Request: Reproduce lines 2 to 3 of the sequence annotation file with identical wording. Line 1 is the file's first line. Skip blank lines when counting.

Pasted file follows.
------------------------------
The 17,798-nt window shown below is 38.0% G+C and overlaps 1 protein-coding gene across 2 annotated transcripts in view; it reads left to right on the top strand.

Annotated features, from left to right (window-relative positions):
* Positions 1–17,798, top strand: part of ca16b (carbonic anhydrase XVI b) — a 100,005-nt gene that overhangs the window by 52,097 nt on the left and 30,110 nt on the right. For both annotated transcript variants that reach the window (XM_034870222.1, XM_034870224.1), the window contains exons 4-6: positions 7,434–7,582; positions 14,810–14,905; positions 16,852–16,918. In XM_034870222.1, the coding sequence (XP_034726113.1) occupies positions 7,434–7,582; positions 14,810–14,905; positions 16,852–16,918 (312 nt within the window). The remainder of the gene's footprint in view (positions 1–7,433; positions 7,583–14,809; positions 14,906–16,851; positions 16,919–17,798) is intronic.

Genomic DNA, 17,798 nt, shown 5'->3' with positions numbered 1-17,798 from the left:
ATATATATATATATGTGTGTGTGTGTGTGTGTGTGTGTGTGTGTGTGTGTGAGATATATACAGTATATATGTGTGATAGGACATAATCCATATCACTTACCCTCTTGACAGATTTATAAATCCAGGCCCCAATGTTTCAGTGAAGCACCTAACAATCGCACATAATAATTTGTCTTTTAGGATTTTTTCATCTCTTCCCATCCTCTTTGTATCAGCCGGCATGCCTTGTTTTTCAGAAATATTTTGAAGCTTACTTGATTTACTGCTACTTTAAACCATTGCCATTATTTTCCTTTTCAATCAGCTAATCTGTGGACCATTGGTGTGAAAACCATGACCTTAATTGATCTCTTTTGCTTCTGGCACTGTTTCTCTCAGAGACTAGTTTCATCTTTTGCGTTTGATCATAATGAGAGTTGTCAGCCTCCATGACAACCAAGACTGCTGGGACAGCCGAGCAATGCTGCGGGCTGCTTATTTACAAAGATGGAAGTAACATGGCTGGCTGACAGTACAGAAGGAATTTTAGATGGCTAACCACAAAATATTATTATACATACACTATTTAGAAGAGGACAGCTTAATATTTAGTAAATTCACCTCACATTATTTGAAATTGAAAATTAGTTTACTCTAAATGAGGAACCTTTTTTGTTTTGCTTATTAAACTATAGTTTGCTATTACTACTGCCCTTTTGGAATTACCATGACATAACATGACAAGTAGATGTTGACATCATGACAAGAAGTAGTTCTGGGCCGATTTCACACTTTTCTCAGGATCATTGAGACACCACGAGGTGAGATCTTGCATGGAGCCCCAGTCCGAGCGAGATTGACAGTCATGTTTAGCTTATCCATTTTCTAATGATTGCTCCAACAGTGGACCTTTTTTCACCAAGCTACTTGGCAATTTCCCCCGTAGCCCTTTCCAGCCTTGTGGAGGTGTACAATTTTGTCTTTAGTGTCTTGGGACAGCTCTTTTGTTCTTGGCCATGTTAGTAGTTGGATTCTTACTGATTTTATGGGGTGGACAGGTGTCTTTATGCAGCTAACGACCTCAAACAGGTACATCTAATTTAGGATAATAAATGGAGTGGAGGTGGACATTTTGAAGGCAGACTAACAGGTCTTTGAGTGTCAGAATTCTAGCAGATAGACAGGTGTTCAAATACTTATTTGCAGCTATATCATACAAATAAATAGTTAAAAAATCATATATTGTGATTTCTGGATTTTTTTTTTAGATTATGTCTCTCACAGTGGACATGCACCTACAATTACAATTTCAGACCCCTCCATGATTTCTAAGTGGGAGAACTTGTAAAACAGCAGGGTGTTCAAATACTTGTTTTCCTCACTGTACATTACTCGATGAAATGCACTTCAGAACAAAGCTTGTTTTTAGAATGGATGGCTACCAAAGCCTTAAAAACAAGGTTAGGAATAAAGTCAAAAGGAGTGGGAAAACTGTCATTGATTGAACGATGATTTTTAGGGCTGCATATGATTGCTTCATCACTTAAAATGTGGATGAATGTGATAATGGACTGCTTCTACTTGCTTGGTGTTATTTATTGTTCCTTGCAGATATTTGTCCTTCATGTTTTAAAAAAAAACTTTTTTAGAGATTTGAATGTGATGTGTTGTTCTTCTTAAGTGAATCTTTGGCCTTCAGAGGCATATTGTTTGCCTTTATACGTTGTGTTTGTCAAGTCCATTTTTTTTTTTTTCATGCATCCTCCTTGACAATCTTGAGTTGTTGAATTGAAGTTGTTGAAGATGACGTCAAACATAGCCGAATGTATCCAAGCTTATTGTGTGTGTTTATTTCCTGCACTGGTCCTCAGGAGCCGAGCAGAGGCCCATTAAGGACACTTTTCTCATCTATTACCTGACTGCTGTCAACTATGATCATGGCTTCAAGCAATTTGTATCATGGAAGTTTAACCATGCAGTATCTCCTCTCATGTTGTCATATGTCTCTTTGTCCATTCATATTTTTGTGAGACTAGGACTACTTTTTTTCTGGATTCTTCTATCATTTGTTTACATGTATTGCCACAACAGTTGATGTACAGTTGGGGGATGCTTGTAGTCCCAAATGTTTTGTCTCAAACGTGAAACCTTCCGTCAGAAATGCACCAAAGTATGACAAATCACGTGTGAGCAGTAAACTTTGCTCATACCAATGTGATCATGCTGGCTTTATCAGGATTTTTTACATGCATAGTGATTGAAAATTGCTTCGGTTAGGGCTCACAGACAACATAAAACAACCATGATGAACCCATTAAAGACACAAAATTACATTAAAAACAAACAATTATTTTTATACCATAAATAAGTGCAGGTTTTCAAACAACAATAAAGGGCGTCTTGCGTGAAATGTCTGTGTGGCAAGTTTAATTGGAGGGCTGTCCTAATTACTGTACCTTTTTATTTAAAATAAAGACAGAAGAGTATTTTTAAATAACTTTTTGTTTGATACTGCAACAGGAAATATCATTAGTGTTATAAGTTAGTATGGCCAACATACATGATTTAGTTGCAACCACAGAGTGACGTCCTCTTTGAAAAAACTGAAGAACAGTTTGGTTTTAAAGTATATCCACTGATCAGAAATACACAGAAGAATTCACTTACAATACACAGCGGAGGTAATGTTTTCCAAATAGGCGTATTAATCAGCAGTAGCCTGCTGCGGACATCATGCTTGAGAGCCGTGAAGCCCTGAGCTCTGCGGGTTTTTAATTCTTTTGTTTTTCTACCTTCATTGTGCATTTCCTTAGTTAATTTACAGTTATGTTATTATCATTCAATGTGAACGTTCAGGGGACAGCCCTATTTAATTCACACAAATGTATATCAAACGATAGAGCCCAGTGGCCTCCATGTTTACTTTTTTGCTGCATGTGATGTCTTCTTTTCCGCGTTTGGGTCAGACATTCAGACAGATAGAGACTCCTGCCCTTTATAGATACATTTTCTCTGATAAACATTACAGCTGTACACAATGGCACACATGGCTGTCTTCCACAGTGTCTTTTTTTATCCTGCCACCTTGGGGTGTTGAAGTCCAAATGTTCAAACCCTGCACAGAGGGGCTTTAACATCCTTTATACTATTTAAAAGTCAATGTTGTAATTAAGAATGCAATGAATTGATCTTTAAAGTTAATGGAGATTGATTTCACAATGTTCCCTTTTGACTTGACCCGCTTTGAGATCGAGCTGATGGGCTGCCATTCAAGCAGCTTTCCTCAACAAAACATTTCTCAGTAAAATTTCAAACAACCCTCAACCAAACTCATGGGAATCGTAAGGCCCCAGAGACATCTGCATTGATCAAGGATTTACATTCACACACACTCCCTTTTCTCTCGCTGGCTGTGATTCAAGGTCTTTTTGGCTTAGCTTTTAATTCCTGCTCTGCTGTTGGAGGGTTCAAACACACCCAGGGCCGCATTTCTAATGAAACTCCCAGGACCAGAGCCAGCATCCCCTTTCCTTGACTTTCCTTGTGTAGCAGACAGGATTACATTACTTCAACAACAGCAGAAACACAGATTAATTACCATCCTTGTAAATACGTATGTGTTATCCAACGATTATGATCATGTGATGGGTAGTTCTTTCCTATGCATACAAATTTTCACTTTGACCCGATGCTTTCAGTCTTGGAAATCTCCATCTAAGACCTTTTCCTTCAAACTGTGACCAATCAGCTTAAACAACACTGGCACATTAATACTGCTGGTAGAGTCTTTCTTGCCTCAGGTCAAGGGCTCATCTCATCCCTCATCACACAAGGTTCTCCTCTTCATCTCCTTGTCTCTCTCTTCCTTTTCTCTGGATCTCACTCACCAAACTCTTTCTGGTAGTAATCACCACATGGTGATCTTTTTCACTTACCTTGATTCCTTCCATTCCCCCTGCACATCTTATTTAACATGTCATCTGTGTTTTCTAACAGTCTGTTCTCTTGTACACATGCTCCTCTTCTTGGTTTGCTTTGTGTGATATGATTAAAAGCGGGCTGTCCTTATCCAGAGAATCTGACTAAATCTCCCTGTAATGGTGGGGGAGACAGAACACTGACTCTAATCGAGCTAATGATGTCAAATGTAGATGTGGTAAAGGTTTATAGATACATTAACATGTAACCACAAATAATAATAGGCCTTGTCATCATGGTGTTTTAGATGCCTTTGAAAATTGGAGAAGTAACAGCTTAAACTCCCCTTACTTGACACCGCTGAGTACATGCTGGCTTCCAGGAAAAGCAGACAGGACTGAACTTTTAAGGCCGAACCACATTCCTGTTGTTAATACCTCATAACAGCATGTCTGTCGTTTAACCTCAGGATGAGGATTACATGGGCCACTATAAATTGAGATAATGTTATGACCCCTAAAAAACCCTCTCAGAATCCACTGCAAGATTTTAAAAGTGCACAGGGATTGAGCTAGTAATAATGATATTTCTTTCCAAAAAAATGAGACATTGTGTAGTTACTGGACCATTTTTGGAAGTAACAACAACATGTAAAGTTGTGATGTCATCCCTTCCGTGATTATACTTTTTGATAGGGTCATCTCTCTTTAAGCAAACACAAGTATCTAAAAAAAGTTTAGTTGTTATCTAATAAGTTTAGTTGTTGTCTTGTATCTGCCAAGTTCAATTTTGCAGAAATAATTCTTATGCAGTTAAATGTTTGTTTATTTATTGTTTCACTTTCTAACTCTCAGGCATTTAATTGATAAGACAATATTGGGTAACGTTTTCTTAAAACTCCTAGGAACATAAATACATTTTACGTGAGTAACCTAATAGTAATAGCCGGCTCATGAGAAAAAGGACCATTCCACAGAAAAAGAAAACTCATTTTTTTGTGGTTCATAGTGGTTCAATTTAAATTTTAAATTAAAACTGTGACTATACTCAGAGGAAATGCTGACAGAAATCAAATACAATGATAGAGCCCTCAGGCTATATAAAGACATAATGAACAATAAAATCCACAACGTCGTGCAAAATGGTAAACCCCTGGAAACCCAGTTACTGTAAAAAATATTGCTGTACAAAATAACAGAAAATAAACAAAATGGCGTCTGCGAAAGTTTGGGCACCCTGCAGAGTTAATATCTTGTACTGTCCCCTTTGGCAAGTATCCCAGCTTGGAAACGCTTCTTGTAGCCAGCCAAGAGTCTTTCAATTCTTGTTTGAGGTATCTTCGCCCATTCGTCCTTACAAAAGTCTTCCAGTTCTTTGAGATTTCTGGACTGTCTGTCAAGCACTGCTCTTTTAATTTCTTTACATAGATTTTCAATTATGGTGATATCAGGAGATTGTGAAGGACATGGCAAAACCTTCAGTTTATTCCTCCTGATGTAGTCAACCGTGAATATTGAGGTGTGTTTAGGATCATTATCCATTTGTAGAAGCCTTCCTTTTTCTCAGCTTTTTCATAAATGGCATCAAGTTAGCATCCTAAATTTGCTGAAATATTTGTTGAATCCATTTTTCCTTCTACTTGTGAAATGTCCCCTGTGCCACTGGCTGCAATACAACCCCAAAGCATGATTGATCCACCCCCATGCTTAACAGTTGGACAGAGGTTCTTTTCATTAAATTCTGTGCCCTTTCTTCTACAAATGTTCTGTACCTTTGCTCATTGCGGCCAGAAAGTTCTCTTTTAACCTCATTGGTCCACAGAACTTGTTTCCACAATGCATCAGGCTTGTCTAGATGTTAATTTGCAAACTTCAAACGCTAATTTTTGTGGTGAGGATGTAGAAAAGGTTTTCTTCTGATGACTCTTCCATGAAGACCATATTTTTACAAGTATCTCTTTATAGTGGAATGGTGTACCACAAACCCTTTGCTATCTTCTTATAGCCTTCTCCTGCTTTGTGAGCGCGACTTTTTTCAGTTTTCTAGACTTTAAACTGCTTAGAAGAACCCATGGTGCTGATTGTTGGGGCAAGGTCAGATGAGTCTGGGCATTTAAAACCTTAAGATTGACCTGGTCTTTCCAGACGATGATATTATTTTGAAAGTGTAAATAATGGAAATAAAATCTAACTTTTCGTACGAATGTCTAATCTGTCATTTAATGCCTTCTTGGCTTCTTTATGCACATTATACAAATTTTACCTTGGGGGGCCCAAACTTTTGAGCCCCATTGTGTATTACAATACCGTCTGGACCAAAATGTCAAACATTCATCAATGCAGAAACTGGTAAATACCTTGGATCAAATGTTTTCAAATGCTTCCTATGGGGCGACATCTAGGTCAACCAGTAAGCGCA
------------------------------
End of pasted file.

Annotated features, from left to right (window-relative positions):
* Positions 1–17,798, top strand: part of ca16b (carbonic anhydrase XVI b) — a 100,005-nt gene that overhangs the window by 52,097 nt on the left and 30,110 nt on the right. For both annotated transcript variants that reach the window (XM_034870222.1, XM_034870224.1), the window contains exons 4-6: positions 7,434–7,582; positions 14,810–14,905; positions 16,852–16,918. In XM_034870222.1, the coding sequence (XP_034726113.1) occupies positions 7,434–7,582; positions 14,810–14,905; positions 16,852–16,918 (312 nt within the window). The remainder of the gene's footprint in view (positions 1–7,433; positions 7,583–14,809; positions 14,906–16,851; positions 16,919–17,798) is intronic.